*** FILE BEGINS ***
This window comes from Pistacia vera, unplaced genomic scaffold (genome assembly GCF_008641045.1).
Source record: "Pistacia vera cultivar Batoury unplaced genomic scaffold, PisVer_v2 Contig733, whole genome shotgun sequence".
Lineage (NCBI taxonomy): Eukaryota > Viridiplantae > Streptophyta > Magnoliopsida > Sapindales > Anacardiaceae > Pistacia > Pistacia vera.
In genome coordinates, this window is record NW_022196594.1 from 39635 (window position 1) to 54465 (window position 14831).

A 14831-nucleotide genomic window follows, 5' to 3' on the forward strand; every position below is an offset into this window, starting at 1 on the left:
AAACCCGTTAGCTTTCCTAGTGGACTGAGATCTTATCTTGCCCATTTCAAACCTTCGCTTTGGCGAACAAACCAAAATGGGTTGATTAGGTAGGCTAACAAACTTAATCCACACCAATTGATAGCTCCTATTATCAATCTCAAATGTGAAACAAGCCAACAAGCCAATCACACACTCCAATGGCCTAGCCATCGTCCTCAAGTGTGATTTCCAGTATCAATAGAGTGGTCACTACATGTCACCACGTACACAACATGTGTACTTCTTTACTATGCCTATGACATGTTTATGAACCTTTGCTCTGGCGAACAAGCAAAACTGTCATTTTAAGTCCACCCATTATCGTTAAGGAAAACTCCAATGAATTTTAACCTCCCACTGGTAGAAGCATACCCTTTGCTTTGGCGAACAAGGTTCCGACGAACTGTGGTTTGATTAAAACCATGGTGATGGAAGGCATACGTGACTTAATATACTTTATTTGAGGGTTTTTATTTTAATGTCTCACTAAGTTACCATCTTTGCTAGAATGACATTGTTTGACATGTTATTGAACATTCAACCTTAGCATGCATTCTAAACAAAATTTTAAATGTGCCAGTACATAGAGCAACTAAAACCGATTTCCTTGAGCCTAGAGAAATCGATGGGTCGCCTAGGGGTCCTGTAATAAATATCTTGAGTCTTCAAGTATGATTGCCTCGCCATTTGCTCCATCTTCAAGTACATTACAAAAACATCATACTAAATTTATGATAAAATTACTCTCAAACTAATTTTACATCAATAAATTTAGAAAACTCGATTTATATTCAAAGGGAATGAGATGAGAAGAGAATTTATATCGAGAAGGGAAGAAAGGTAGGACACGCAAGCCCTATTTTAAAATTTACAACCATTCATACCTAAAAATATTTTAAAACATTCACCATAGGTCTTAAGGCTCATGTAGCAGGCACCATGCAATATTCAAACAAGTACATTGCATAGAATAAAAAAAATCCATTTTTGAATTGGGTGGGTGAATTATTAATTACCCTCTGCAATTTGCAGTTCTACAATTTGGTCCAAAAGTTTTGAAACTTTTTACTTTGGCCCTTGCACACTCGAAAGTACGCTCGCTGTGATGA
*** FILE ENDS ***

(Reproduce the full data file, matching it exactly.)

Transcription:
This window comes from Pistacia vera, unplaced genomic scaffold (genome assembly GCF_008641045.1).
Source record: "Pistacia vera cultivar Batoury unplaced genomic scaffold, PisVer_v2 Contig733, whole genome shotgun sequence".
Lineage (NCBI taxonomy): Eukaryota > Viridiplantae > Streptophyta > Magnoliopsida > Sapindales > Anacardiaceae > Pistacia > Pistacia vera.
In genome coordinates, this window is record NW_022196594.1 from 39635 (window position 1) to 54465 (window position 14831).

A 14831-nucleotide genomic window follows, 5' to 3' on the forward strand; every position below is an offset into this window, starting at 1 on the left:
AAACCCGTTAGCTTTCCTAGTGGACTGAGATCTTATCTTGCCCATTTCAAACCTTCGCTTTGGCGAACAAACCAAAATGGGTTGATTAGGTAGGCTAACAAACTTAATCCACACCAATTGATAGCTCCTATTATCAATCTCAAATGTGAAACAAGCCAACAAGCCAATCACACACTCCAATGGCCTAGCCATCGTCCTCAAGTGTGATTTCCAGTATCAATAGAGTGGTCACTACATGTCACCACGTACACAACATGTGTACTTCTTTACTATGCCTATGACATGTTTATGAACCTTTGCTCTGGCGAACAAGCAAAACTGTCATTTTAAGTCCACCCATTATCGTTAAGGAAAACTCCAATGAATTTTAACCTCCCACTGGTAGAAGCATACCCTTTGCTTTGGCGAACAAGGTTCCGACGAACTGTGGTTTGATTAAAACCATGGTGATGGAAGGCATACGTGACTTAATATACTTTATTTGAGGGTTTTTATTTTAATGTCTCACTAAGTTACCATCTTTGCTAGAATGACATTGTTTGACATGTTATTGAACATTCAACCTTAGCATGCATTCTAAACAAAATTTTAAATGTGCCAGTACATAGAGCAACTAAAACCGATTTCCTTGAGCCTAGAGAAATCGATGGGTCGCCTAGGGGTCCTGTAATAAATATCTTGAGTCTTCAAGTATGATTGCCTCGCCATTTGCTCCATCTTCAAGTACATTACAAAAACATCATACTAAATTTATGATAAAATTACTCTCAAACTAATTTTACATCAATAAATTTAGAAAACTCGATTTATATTCAAAGGGAATGAGATGAGAAGAGAATTTATATCGAGAAGGGAAGAAAGGTAGGACACGCAAGCCCTATTTTAAAATTTACAACCATTCATACCTAAAAATATTTTAAAACATTCACCATAGGTCTTAAGGCTCATGTAGCAGGCACCATGCAATATTCAAACAAGTACATTGCATAGAATAAAAAAAATCCATTTTTGAATTGGGTGGGTGAATTATTAATTACCCTCTGCAATTTGCAGTTCTACAATTTGGTCCAAAAGTTTTGAAACTTTTTACTTTGGCCCTTGCACACTCGAAAGTACGCTCGCTGTGATGA